Petit seeks more limits on Conn. autopsy releases

February 28, 2011 5:53:27 PM PST
Dr. William Petit, the sole survivor of the deadly 2007 Cheshire home invasion, called on Connecticut lawmakers Monday to further tighten rules for the release of certain autopsy records, but legislators were told that such reports are already sealed from public disclosure.

Petit, who appeared before the General Assembly's Judiciary Committee, testified in favor of a bill that would allow the parent or guardian of a murdered child to seal their child's autopsy reports from public disclosure. He said it would be hurtful to the victims' families to see the autopsy photos and gruesome details from an autopsy report published.

The bill was offered by state Sen. Michael McLachlan, R-Danbury.

Petit, whose wife and two daughters were killed in the home invasion, said the chief medical examiner's office has done a good job over the years refusing inappropriate requests for autopsy reports and kept them sealed after a child killer has been convicted and sentenced. But Petit said he worries that could change.

"I fear over time these requests will increase, as we've seen in other states such as California and Pennsylvania," he said.

Authorities have said two men, Steven Hayes and Joshua Komisarjevsky, killed Jennifer Hawke-Petit and her two daughters, 11-year-old Michaela and 17-year-old Hayley, in their home during a home invasion. Hayes was convicted and condemned to death in November. Komisarjevsky is awaiting trial.

According to Dr. Wayne Carver, the chief medical examiner, autopsy reports are made available to the victim's family, government agencies, public health authorities, insurance companies, parties in civil litigations and treating physicians.

Individuals can obtain them with written consent from the family or by court order.

Michelle Cruz, the state's child advocate, said her office favors the legislation in order to prevent the autopsy reports from being released after a defendant is convicted. If autopsy reports are held by a police department - one of the handful of entities allowed to receive the documents from the medical examiner - Cruz said the reports can ultimately be sought by members of the public under the state's Freedom of Information Act after the case has been closed.

"There is no current mechanism for the police to say, 'These are exempt records; you can't have a copy of them.' There's just no mechanism," she said. "Once it's transformed into a police file, it's transformed into a police record and it's available. And so we're just trying to make sure that the intent of the original statute, which is to exempt these documents from review to the public, is seen all the way through the system."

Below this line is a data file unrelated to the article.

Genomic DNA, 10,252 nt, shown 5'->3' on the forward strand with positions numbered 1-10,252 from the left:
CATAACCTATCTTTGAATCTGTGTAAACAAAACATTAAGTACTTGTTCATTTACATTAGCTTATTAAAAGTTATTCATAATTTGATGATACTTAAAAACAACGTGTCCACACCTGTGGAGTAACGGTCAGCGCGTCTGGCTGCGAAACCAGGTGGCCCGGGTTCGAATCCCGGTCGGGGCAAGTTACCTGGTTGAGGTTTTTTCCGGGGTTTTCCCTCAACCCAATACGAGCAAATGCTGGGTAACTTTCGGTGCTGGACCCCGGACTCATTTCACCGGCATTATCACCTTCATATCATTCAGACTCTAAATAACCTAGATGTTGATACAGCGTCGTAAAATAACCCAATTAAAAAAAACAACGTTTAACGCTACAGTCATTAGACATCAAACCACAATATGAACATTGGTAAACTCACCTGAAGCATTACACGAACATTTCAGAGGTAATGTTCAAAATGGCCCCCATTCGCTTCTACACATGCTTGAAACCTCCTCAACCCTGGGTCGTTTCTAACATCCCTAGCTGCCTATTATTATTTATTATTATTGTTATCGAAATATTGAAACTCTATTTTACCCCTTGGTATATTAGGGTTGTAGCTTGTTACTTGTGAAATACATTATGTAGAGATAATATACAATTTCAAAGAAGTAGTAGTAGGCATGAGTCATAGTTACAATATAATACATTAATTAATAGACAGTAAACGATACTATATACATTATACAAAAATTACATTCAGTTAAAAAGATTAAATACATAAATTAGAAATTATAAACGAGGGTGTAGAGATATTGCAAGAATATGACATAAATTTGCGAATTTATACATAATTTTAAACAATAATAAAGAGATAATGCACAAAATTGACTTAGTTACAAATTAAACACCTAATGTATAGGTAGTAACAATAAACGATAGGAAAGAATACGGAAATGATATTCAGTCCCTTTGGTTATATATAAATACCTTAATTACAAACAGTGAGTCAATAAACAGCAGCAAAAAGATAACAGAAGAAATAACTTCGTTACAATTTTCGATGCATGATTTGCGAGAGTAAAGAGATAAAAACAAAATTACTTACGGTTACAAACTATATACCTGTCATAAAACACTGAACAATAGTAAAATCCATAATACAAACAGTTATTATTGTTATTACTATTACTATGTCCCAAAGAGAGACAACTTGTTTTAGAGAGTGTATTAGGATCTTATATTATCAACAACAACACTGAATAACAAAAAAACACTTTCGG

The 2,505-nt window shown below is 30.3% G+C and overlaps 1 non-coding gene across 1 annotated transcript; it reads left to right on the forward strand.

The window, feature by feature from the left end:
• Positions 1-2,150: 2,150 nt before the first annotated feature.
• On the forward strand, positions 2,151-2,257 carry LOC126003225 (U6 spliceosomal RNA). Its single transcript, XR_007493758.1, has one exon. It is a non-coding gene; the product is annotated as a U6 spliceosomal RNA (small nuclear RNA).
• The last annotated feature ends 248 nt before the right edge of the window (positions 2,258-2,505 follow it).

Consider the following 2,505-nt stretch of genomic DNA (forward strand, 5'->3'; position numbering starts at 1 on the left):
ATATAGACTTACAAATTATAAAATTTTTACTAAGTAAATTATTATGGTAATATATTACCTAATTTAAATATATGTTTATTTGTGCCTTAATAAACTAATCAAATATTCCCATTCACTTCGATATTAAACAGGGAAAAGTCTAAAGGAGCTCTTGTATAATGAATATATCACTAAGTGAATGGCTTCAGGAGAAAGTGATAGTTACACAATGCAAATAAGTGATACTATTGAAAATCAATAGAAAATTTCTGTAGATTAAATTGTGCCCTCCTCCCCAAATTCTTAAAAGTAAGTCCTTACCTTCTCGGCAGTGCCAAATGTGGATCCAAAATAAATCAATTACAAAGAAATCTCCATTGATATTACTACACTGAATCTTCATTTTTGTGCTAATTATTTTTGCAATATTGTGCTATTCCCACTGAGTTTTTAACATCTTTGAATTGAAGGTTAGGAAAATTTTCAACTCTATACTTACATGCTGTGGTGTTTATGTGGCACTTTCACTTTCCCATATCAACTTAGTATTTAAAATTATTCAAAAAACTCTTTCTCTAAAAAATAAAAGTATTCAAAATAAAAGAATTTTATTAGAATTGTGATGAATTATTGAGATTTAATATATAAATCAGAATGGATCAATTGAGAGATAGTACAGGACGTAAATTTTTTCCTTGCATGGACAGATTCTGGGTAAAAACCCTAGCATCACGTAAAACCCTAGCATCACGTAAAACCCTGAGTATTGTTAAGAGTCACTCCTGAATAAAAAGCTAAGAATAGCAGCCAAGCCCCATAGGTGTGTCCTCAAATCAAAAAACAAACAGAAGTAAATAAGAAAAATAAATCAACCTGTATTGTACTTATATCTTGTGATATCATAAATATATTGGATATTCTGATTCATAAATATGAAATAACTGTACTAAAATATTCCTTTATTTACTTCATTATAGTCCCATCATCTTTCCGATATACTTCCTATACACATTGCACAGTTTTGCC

Lisa Fein-Siegel, counsel to the FOI Commission, disagreed.

"The commission has never under any circumstances released autopsy reports," said Fein-Siegel, adding there is no time limit on the sealing of autopsy reports and they are always confidential under the medical examiner's jurisdiction, even after a case has been closed. "The limitations on autopsy reports don't change with a criminal prosecution."

Fein-Siegel said that rule applies to police departments, as well. Even though they are required by law to release all public records concerning a criminal matter after an investigation is closed, autopsy reports remain exempt from that, she said. Asked whether she was aware of a news reporter in Connecticut being able to obtain a copy of an autopsy report, Fein-Siegel said she personally does not know of any who've been able to obtain a report through official channels.

McLachlan, who could not give a specific example of information from an autopsy report being released to the media, said he was approached by Petit to propose the legislation, which is similar to a law recently passed in California. While many details of the Petit murders, as well as some photos from the crime scene, were entered into evidence at Hayes' recent trial and are now considered public information, McLachlan said he's concerned that information from the autopsy reports was leaked to the media before the trial.

Also, he said he is concerned that the other entities allowed to obtain the autopsy reports might release them to the public, though Carver said they are legally bound to keep the information confidential and he was not aware of that happening.

"We want to be sure that that doesn't occur," McLachlan said.

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